NBC NEWS TRUMPETS TRUMP
Bringing to mind episodes of ABC's The Wonderful World of Disney that were devoted entirely to hyping a new Disneyland attraction, NBC Wednesday night presented a one-hour special edition of Dateline devoted entirely to hyping tonight's (Thursday) season finale of the Donald Trump reality series The Apprentice. Television critics expressed astonishment that the network would jeopardize the credibility of its premier news magazine by mounting such a generally uncritical special about one of its own entertainment programs. MediaWeek columnist Mark Berman remarked, "Isn't Dateline supposed to be a valid newsmagazine and not a promotional tool for the network? Watching the ultra-stiff Stone Phillips seriously report on The Apprentice was one of the oddest, and unintentionally funniest, moments on television this season. The only thing missing was a laugh track." Detroit Free Press critic Julie Hinds, noting that there's additional hype in store for The Apprentice on Friday's edition of Dateline, suggested that the show's motto ought to be "All the news that's fit to promote." Earlier, former NBC News President Laurence Grossman remarked in an AP interview, "I think it's a disgrace. ... It's clearly using the news division to hype the network's entertainment schedule." Nevertheless, the special performed well in its own right Wednesday, winning the 9:00 p.m. hour with an 8.9 rating and a 13 share.
IF IT'S MILLIONAIRE, IT MUST BE SWEEPS MONTH
ABC, which was chastised by critics for initially overexposing its hit quiz show Who Wants to Be a Millionaire, now apparently plans to bring the show back (as Super Millionaire, with a top prize of $10 million) only during sweeps periods. The network said Wednesday that the Regis Philbin-hosted series will return on Sunday, May 16, with additional installments airing on Monday, Tuesday, Thursday and the following Sunday. ABC brought back the souped-up version of Millionaire in February, and although the first-night audience attracted an impressive 17.5 million viewers, the show quickly slumped on succeeding nights as it became clear that few contestants would risk relatively big winnings early on in their appearances in order to go for the top prize. Nevertheless, the show performed far better than any other ABC entertainment offerings. (Diane Sawyer's interview with Mel Gibson during the same week drew 17.1 million viewers.)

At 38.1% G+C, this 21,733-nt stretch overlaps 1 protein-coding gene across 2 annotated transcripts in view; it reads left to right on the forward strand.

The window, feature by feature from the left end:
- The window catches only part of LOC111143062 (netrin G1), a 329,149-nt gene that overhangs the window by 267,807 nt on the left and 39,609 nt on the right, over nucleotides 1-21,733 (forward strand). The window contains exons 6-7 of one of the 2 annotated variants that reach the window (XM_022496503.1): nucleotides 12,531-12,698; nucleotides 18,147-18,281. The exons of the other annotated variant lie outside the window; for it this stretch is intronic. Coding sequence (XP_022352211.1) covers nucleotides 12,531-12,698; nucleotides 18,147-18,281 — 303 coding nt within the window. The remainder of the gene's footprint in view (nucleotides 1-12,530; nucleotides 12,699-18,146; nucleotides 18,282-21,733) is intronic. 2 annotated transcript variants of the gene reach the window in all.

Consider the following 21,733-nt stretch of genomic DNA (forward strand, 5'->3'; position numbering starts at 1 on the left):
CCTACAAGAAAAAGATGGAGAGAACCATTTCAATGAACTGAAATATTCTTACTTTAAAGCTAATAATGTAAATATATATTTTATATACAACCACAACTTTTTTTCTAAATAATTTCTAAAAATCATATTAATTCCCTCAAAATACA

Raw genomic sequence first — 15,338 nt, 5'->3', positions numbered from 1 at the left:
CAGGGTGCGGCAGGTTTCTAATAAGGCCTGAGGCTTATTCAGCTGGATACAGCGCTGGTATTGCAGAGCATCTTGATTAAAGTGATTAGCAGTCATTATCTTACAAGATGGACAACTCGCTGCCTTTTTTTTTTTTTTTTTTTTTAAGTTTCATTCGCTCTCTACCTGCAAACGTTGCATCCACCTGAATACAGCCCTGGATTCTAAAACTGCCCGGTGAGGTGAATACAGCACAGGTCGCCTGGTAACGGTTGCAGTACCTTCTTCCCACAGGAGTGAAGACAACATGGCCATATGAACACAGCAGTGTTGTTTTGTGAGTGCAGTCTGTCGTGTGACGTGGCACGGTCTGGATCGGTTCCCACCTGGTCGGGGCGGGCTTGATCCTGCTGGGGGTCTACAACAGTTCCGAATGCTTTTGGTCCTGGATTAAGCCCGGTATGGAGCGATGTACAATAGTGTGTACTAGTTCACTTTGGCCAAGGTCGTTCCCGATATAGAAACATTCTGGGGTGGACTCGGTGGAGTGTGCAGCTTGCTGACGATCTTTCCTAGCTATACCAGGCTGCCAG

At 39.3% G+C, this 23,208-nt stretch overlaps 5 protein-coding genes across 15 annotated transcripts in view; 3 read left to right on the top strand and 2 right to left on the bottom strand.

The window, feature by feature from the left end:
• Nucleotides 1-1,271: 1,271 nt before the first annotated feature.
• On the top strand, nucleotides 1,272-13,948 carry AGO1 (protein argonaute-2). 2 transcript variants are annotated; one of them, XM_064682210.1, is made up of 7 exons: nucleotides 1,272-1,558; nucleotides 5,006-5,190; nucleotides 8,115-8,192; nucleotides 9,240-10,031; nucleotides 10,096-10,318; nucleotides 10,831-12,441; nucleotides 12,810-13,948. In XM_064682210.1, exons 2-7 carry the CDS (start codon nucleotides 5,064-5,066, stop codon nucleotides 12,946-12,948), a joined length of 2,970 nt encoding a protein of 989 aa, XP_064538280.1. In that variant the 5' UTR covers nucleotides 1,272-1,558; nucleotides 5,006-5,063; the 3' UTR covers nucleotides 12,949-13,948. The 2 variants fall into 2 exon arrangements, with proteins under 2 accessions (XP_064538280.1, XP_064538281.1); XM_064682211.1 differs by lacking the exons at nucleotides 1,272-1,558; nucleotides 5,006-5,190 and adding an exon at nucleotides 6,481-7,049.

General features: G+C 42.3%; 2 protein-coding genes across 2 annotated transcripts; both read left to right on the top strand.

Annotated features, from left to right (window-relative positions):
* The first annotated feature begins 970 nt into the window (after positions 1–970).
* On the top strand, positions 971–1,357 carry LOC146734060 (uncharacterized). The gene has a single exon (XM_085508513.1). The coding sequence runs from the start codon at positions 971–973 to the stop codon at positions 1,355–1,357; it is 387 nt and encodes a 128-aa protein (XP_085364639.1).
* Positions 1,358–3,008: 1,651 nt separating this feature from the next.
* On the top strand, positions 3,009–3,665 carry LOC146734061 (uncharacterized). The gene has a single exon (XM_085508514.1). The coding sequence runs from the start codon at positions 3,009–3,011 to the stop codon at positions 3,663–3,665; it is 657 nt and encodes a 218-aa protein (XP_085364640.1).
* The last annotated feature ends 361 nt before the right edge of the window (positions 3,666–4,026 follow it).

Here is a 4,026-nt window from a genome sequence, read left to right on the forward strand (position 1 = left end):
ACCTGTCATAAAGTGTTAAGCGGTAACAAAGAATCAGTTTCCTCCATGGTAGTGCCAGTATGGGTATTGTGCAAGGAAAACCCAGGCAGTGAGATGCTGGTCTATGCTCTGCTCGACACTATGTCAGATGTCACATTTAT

ROSS SAYS GOODBYE TO GOOD MORNING, HELLO TO PRIMETIME
ABC News Wednesday named Good Morning America executive producer Shelley Ross to replace David Doss as executive producer of Primetime Thursday, co-hosted by Diane Sawyer and Charles Gibson, who also co-host GMA. Her appointment comes following reports that she was feuding with Gibson and that Gibson had threatened to quit the show if Ross remained. In an interview with the Associated Press on Wednesday, Ross again dismissed the rift reports. "Everyone forgets the fact that Charlie is on Primetime, too," she said. "In my new office, I'll be right across the hall from him." Gibson indicated that he welcomed Ross's appointment. "She has been an indomitable force in turning this program [GMA] around," he told AP. NBC's Today remains the morning leader, but GMA has narrowed the ratings gap in recent years. Ben Sherwood, a former NBC News producer, is expected to replace Ross at GMA, according to published reports.
DEFEND 'EM LIKE BECKHAM
Lawyers for David Beckham were working until the last moment to block News Corp-controlled BSkyB from broadcasting an interview tonight (Thursday) with Beckham's former personal assistant, Rebecca Loos, who claims she had an affair with the soccer star. The interview, for which Loos reportedly was paid $267,000, was taped in Spain on Monday. Beckham has denied Loos's allegations, calling them "ludicrous" when they first appeared in the News Corp tabloid News of the World earlier this month. In tonight's TV interview, Loos said that she could prove her allegations. "There is something I know about him, an intimate part of his body that I think only women who've been in bed with him would know, so I think if they did want to take me to court, I could easily stand up and say, 'Well ... .'"
USE A CAMCORDER, GO TO JAIL